If you just got your hands on a shiny new Android phone and are looking for a fun project to try out, you might want to check out this simple Arduino exercise that [Mike Mitchel] put together. Everyone needs a starting off point for hacking, and [Mike] thought that combining and Arduino and Android handset together for the purpose of temperature sensing and light metering would be a great place to begin.
The prerequisites for this project are a bit beyond a simple breadboard and a few ICs, requiring an $80 Android ADK board to go along with your phone and Arduino. If your focus is going to be on interfacing your phone with microcontrollers however, it’s purchase you’ll make sooner than later anyhow.
The setup is pretty simple as you might expect. A photocell and TMP36 temperature sensor are connected to the Arduino, then with a bit of code and USB host magic, the Android app shows the temp and amount ambient light present in the room.
[Mike] has made all of his easy to read and well commented code available online, so be sure to check it out if you have been thinking about (but putting off) playing around with the Android ADK.
[Craig] tried heating his greenhouse last winter, but really only managed to push the limits of his utility bills. This time around he took a different approach by building a system to warm the soil in which his vegetation is planted.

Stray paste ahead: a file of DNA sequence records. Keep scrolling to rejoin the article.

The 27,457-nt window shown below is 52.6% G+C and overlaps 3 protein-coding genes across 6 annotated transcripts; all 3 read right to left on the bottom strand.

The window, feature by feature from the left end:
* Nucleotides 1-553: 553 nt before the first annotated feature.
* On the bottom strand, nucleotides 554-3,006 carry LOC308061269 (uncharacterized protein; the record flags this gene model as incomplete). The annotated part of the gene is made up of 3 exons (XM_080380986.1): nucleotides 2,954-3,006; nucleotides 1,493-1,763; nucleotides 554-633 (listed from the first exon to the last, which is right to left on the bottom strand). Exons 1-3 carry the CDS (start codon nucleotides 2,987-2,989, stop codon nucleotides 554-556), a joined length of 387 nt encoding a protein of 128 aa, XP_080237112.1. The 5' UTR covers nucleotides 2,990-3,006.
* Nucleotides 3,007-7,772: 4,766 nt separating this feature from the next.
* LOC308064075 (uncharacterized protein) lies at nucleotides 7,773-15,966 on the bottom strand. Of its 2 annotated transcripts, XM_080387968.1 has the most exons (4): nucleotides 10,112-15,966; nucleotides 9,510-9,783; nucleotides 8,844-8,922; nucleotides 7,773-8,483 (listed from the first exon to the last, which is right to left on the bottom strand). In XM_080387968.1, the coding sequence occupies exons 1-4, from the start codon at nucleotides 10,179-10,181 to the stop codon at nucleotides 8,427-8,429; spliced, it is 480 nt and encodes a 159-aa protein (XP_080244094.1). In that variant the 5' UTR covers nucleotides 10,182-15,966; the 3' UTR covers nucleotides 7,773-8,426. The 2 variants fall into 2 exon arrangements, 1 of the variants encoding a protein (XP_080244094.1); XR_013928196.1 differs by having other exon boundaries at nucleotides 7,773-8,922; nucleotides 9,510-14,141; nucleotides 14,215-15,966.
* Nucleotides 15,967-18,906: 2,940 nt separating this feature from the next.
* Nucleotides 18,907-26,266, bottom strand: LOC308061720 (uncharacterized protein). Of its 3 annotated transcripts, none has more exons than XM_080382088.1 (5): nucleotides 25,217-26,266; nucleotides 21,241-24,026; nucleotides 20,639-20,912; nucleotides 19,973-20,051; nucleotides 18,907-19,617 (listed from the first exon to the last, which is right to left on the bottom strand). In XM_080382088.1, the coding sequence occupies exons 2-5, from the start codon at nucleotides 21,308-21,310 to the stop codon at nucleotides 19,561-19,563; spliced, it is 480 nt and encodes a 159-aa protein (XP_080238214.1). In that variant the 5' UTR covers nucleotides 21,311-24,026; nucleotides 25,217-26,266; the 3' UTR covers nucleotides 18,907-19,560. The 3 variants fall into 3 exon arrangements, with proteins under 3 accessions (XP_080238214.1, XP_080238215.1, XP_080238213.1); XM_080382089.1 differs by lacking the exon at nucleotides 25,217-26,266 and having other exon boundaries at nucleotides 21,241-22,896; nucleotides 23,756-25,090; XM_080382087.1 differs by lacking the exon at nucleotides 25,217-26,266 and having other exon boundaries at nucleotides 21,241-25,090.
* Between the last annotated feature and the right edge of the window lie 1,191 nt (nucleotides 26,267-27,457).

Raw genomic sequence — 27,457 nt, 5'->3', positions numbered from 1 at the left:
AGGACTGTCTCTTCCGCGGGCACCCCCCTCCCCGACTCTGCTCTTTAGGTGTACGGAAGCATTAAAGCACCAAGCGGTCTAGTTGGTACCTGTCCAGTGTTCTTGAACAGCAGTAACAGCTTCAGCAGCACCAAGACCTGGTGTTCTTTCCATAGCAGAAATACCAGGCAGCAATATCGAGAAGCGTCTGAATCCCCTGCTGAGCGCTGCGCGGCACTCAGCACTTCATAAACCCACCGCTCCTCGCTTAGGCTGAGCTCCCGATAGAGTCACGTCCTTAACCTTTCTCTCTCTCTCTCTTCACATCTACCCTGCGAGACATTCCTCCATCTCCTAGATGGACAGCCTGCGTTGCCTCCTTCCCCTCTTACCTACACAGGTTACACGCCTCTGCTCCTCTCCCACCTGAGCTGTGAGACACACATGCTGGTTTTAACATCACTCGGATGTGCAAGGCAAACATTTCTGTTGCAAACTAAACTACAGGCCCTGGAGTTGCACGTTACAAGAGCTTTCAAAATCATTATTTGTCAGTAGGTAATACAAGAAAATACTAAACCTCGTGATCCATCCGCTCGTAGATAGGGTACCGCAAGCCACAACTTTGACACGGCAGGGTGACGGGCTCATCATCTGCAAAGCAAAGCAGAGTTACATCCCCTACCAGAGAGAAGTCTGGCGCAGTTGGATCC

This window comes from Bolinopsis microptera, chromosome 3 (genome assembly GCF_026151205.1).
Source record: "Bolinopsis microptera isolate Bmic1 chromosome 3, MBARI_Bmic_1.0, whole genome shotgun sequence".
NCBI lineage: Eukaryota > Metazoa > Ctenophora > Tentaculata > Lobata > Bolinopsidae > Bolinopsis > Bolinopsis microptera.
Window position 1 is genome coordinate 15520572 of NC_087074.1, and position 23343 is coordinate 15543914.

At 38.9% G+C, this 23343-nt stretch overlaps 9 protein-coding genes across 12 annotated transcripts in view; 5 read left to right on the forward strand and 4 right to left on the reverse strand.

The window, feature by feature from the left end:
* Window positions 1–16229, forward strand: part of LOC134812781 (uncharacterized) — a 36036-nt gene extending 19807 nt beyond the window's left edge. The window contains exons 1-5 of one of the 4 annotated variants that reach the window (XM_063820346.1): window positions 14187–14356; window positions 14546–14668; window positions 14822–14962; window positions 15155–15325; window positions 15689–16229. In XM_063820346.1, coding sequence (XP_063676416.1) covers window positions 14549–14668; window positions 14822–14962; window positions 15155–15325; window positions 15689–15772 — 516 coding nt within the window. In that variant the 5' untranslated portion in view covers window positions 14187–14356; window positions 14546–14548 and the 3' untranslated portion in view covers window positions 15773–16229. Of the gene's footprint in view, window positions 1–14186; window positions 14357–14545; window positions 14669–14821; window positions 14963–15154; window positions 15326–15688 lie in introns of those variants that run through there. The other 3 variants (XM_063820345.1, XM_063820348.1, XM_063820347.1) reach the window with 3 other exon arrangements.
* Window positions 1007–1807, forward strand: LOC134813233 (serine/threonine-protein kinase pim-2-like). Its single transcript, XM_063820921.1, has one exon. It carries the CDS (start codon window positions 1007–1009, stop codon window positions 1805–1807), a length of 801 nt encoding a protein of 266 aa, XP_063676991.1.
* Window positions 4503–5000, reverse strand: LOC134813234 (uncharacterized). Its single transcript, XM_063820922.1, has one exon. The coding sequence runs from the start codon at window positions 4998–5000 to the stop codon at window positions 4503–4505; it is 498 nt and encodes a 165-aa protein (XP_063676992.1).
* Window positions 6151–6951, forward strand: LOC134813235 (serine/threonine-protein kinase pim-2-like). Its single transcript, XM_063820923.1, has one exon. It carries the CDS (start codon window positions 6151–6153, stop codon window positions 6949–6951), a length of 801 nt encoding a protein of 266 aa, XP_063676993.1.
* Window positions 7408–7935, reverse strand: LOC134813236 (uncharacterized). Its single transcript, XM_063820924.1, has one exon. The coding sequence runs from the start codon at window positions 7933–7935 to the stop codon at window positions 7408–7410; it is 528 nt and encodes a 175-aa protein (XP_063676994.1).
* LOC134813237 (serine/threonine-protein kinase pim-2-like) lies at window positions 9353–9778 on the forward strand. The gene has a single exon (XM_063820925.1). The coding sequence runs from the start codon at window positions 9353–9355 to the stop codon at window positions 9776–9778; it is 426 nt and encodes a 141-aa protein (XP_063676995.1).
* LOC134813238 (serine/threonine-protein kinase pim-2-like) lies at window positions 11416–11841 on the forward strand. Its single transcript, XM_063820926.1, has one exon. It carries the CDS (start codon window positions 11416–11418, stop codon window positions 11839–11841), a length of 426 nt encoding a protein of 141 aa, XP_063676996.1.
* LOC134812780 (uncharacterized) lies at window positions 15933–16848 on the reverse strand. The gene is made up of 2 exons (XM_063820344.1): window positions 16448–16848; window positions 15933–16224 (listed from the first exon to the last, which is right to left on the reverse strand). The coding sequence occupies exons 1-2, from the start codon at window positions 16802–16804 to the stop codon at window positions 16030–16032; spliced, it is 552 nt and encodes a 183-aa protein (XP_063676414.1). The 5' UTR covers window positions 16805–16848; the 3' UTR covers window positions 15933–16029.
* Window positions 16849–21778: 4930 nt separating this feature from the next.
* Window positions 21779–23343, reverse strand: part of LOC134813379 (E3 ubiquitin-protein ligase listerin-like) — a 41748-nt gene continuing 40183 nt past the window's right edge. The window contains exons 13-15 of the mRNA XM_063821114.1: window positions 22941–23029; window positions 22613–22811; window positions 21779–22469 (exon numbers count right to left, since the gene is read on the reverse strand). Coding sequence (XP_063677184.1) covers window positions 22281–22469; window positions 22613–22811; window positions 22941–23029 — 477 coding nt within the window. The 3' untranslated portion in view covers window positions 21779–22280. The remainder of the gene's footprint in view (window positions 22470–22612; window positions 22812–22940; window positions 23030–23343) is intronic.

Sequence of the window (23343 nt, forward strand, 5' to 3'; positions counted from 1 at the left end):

The core of the system is this box which houses the plants. It is lined with heating tape along the bottom which warms a layer of dirt. The plants are in pots, but since those are surrounded by the dirt it doesn’t really inhibit the warming properties of the soil. The controller takes into account the temperature inside the box, as well as ambient temperature in the greenhouse. When it’s a bit too cold the controller will close the lid, which is covered with translucent plastic. This makes sure the temperature around the plants won’t fall below about 41.5 degrees Fahrenheit.
This really takes the work out of caring for you plants in the winter. What would have been a multiple-times-per-day visit can be limited to every day or two. Now he just needs to expand this to regulate temperature and humidity in the greenhouse itself, kind of like this other hack.
[Peter Sobey] had a solar hot water heater installed in his home, which worked great until he relocated his kitchen to a neighboring room. Now a good bit further from the tank, the hot water reaching his sink was tepid at best due to the increased distance and temperature limiting mixer valve in the new heater.
He installed a salvaged solar panel and water tank solely for use in his kitchen, but as the panel was located above the tank, he had to find a way to actively monitor and control the water temperature. His pump and valve system was originally driven with an off the shelf PICAXE-based controller, but he eventually got the urge to add a wireless display and control panel to the mix.
A pair of Arduino Nanos run the show now, one of which resides in the pump controller box, while the other is used in the temperature display box in his kitchen. He uses a set of Bluetooth modules to link the Arduinos together, relaying temperature data and allowing him to send the pump controller manual commands if needed.
He says the system works a treat, and he’s much happier with his homebrew controller than the one he used originally.